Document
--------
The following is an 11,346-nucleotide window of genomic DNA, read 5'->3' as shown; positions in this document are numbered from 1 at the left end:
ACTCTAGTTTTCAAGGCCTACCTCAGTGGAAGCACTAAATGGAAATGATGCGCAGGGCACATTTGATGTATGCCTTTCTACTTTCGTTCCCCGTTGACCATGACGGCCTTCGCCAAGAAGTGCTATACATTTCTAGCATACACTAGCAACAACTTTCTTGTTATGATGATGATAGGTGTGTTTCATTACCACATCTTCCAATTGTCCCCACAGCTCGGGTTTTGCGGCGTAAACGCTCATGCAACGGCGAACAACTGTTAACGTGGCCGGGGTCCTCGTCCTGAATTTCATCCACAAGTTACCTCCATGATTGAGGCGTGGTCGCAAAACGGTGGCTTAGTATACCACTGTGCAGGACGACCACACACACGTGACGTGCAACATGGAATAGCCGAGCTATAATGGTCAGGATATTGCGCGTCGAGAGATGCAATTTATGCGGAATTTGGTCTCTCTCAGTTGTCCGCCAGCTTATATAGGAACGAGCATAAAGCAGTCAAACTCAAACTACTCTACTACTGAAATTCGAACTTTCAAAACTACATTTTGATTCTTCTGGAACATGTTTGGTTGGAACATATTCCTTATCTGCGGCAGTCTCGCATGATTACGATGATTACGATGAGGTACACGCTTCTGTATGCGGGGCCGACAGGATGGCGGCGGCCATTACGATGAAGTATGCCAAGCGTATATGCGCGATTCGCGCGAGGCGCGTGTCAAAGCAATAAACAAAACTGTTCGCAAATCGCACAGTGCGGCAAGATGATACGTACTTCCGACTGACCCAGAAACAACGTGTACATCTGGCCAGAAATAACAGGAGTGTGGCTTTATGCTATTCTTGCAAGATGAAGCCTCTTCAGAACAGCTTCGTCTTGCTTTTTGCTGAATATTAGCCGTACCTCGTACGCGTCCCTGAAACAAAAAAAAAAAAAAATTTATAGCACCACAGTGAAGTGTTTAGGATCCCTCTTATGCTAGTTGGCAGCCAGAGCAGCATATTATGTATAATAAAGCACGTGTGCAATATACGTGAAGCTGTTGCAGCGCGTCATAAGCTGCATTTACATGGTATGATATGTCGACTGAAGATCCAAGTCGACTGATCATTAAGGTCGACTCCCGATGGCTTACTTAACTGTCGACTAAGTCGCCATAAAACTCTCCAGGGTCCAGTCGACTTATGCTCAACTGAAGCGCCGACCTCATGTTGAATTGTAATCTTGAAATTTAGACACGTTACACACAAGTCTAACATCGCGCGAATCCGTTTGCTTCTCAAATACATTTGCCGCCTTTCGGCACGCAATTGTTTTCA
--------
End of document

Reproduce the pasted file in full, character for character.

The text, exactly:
The following is an 11,346-nucleotide window of genomic DNA, read 5'->3' as shown; positions in this document are numbered from 1 at the left end:
ACTCTAGTTTTCAAGGCCTACCTCAGTGGAAGCACTAAATGGAAATGATGCGCAGGGCACATTTGATGTATGCCTTTCTACTTTCGTTCCCCGTTGACCATGACGGCCTTCGCCAAGAAGTGCTATACATTTCTAGCATACACTAGCAACAACTTTCTTGTTATGATGATGATAGGTGTGTTTCATTACCACATCTTCCAATTGTCCCCACAGCTCGGGTTTTGCGGCGTAAACGCTCATGCAACGGCGAACAACTGTTAACGTGGCCGGGGTCCTCGTCCTGAATTTCATCCACAAGTTACCTCCATGATTGAGGCGTGGTCGCAAAACGGTGGCTTAGTATACCACTGTGCAGGACGACCACACACACGTGACGTGCAACATGGAATAGCCGAGCTATAATGGTCAGGATATTGCGCGTCGAGAGATGCAATTTATGCGGAATTTGGTCTCTCTCAGTTGTCCGCCAGCTTATATAGGAACGAGCATAAAGCAGTCAAACTCAAACTACTCTACTACTGAAATTCGAACTTTCAAAACTACATTTTGATTCTTCTGGAACATGTTTGGTTGGAACATATTCCTTATCTGCGGCAGTCTCGCATGATTACGATGATTACGATGAGGTACACGCTTCTGTATGCGGGGCCGACAGGATGGCGGCGGCCATTACGATGAAGTATGCCAAGCGTATATGCGCGATTCGCGCGAGGCGCGTGTCAAAGCAATAAACAAAACTGTTCGCAAATCGCACAGTGCGGCAAGATGATACGTACTTCCGACTGACCCAGAAACAACGTGTACATCTGGCCAGAAATAACAGGAGTGTGGCTTTATGCTATTCTTGCAAGATGAAGCCTCTTCAGAACAGCTTCGTCTTGCTTTTTGCTGAATATTAGCCGTACCTCGTACGCGTCCCTGAAACAAAAAAAAAAAAAAATTTATAGCACCACAGTGAAGTGTTTAGGATCCCTCTTATGCTAGTTGGCAGCCAGAGCAGCATATTATGTATAATAAAGCACGTGTGCAATATACGTGAAGCTGTTGCAGCGCGTCATAAGCTGCATTTACATGGTATGATATGTCGACTGAAGATCCAAGTCGACTGATCATTAAGGTCGACTCCCGATGGCTTACTTAACTGTCGACTAAGTCGCCATAAAACTCTCCAGGGTCCAGTCGACTTATGCTCAACTGAAGCGCCGACCTCATGTTGAATTGTAATCTTGAAATTTAGACACGTTACACACAAGTCTAACATCGCGCGAATCCGTTTGCTTCTCAAATACATTTGCCGCCTTTCGGCACGCAATTGTTTTCA